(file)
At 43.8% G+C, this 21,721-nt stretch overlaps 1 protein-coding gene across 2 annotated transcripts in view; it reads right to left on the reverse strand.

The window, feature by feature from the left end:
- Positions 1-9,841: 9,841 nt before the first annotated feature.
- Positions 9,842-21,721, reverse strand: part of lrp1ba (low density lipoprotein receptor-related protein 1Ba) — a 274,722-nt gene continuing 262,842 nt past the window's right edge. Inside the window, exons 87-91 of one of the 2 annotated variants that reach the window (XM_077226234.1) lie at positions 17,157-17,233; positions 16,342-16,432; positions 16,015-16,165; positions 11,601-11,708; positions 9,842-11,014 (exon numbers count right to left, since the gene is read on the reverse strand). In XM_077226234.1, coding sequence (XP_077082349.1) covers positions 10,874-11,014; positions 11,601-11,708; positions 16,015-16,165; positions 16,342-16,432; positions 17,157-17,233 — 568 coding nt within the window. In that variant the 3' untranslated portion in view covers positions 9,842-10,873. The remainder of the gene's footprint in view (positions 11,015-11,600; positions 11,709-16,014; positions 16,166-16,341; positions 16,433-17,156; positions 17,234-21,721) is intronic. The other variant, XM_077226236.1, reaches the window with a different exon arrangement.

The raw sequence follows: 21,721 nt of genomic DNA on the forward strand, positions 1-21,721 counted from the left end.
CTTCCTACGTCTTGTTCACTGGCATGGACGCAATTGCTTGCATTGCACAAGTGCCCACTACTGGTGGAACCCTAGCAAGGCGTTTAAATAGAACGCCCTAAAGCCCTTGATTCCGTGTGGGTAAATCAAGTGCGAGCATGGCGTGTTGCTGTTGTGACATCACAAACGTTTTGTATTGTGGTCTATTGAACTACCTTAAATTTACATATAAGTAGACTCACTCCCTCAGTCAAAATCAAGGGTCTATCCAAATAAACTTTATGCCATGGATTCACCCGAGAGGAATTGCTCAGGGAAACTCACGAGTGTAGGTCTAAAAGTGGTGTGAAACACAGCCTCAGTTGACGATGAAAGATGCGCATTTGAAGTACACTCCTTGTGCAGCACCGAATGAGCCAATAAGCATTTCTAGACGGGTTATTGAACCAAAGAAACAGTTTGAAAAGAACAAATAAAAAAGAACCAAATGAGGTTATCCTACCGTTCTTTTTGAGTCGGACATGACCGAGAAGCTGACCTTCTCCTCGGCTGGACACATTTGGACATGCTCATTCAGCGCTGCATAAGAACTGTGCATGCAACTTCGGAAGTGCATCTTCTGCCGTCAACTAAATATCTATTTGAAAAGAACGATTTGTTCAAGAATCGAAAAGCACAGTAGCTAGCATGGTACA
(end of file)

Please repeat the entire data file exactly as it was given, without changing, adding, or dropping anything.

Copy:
At 43.8% G+C, this 21,721-nt stretch overlaps 1 protein-coding gene across 2 annotated transcripts in view; it reads right to left on the reverse strand.

The window, feature by feature from the left end:
- Positions 1-9,841: 9,841 nt before the first annotated feature.
- Positions 9,842-21,721, reverse strand: part of lrp1ba (low density lipoprotein receptor-related protein 1Ba) — a 274,722-nt gene continuing 262,842 nt past the window's right edge. Inside the window, exons 87-91 of one of the 2 annotated variants that reach the window (XM_077226234.1) lie at positions 17,157-17,233; positions 16,342-16,432; positions 16,015-16,165; positions 11,601-11,708; positions 9,842-11,014 (exon numbers count right to left, since the gene is read on the reverse strand). In XM_077226234.1, coding sequence (XP_077082349.1) covers positions 10,874-11,014; positions 11,601-11,708; positions 16,015-16,165; positions 16,342-16,432; positions 17,157-17,233 — 568 coding nt within the window. In that variant the 3' untranslated portion in view covers positions 9,842-10,873. The remainder of the gene's footprint in view (positions 11,015-11,600; positions 11,709-16,014; positions 16,166-16,341; positions 16,433-17,156; positions 17,234-21,721) is intronic. The other variant, XM_077226236.1, reaches the window with a different exon arrangement.

The raw sequence follows: 21,721 nt of genomic DNA on the forward strand, positions 1-21,721 counted from the left end.
CTTCCTACGTCTTGTTCACTGGCATGGACGCAATTGCTTGCATTGCACAAGTGCCCACTACTGGTGGAACCCTAGCAAGGCGTTTAAATAGAACGCCCTAAAGCCCTTGATTCCGTGTGGGTAAATCAAGTGCGAGCATGGCGTGTTGCTGTTGTGACATCACAAACGTTTTGTATTGTGGTCTATTGAACTACCTTAAATTTACATATAAGTAGACTCACTCCCTCAGTCAAAATCAAGGGTCTATCCAAATAAACTTTATGCCATGGATTCACCCGAGAGGAATTGCTCAGGGAAACTCACGAGTGTAGGTCTAAAAGTGGTGTGAAACACAGCCTCAGTTGACGATGAAAGATGCGCATTTGAAGTACACTCCTTGTGCAGCACCGAATGAGCCAATAAGCATTTCTAGACGGGTTATTGAACCAAAGAAACAGTTTGAAAAGAACAAATAAAAAAGAACCAAATGAGGTTATCCTACCGTTCTTTTTGAGTCGGACATGACCGAGAAGCTGACCTTCTCCTCGGCTGGACACATTTGGACATGCTCATTCAGCGCTGCATAAGAACTGTGCATGCAACTTCGGAAGTGCATCTTCTGCCGTCAACTAAATATCTATTTGAAAAGAACGATTTGTTCAAGAATCGAAAAGCACAGTAGCTAGCATGGTACA